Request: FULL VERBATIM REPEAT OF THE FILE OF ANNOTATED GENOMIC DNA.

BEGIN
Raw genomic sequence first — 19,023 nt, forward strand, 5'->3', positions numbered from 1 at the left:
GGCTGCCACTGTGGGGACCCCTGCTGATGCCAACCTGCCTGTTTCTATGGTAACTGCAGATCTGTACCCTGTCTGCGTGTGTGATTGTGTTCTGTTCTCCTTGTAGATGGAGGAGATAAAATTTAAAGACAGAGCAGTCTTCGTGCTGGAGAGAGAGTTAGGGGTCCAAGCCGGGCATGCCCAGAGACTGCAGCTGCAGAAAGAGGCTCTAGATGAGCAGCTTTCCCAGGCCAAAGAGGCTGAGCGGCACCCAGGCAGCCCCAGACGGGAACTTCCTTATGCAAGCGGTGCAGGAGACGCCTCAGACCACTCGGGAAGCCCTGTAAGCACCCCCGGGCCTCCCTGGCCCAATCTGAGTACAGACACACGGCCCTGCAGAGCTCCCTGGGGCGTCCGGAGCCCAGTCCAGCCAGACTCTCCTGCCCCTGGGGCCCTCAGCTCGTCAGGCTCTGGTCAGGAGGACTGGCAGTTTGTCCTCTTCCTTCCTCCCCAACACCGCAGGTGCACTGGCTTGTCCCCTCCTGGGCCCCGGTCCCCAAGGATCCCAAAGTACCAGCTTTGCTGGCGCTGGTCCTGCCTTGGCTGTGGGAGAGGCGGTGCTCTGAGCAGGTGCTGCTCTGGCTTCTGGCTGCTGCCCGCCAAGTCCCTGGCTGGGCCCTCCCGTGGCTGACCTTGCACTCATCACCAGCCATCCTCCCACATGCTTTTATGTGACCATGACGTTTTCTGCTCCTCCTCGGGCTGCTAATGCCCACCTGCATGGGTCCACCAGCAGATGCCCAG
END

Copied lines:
Raw genomic sequence first — 19,023 nt, forward strand, 5'->3', positions numbered from 1 at the left:
GGCTGCCACTGTGGGGACCCCTGCTGATGCCAACCTGCCTGTTTCTATGGTAACTGCAGATCTGTACCCTGTCTGCGTGTGTGATTGTGTTCTGTTCTCCTTGTAGATGGAGGAGATAAAATTTAAAGACAGAGCAGTCTTCGTGCTGGAGAGAGAGTTAGGGGTCCAAGCCGGGCATGCCCAGAGACTGCAGCTGCAGAAAGAGGCTCTAGATGAGCAGCTTTCCCAGGCCAAAGAGGCTGAGCGGCACCCAGGCAGCCCCAGACGGGAACTTCCTTATGCAAGCGGTGCAGGAGACGCCTCAGACCACTCGGGAAGCCCTGTAAGCACCCCCGGGCCTCCCTGGCCCAATCTGAGTACAGACACACGGCCCTGCAGAGCTCCCTGGGGCGTCCGGAGCCCAGTCCAGCCAGACTCTCCTGCCCCTGGGGCCCTCAGCTCGTCAGGCTCTGGTCAGGAGGACTGGCAGTTTGTCCTCTTCCTTCCTCCCCAACACCGCAGGTGCACTGGCTTGTCCCCTCCTGGGCCCCGGTCCCCAAGGATCCCAAAGTACCAGCTTTGCTGGCGCTGGTCCTGCCTTGGCTGTGGGAGAGGCGGTGCTCTGAGCAGGTGCTGCTCTGGCTTCTGGCTGCTGCCCGCCAAGTCCCTGGCTGGGCCCTCCCGTGGCTGACCTTGCACTCATCACCAGCCATCCTCCCACATGCTTTTATGTGACCATGACGTTTTCTGCTCCTCCTCGGGCTGCTAATGCCCACCTGCATGGGTCCACCAGCAGATGCCCAG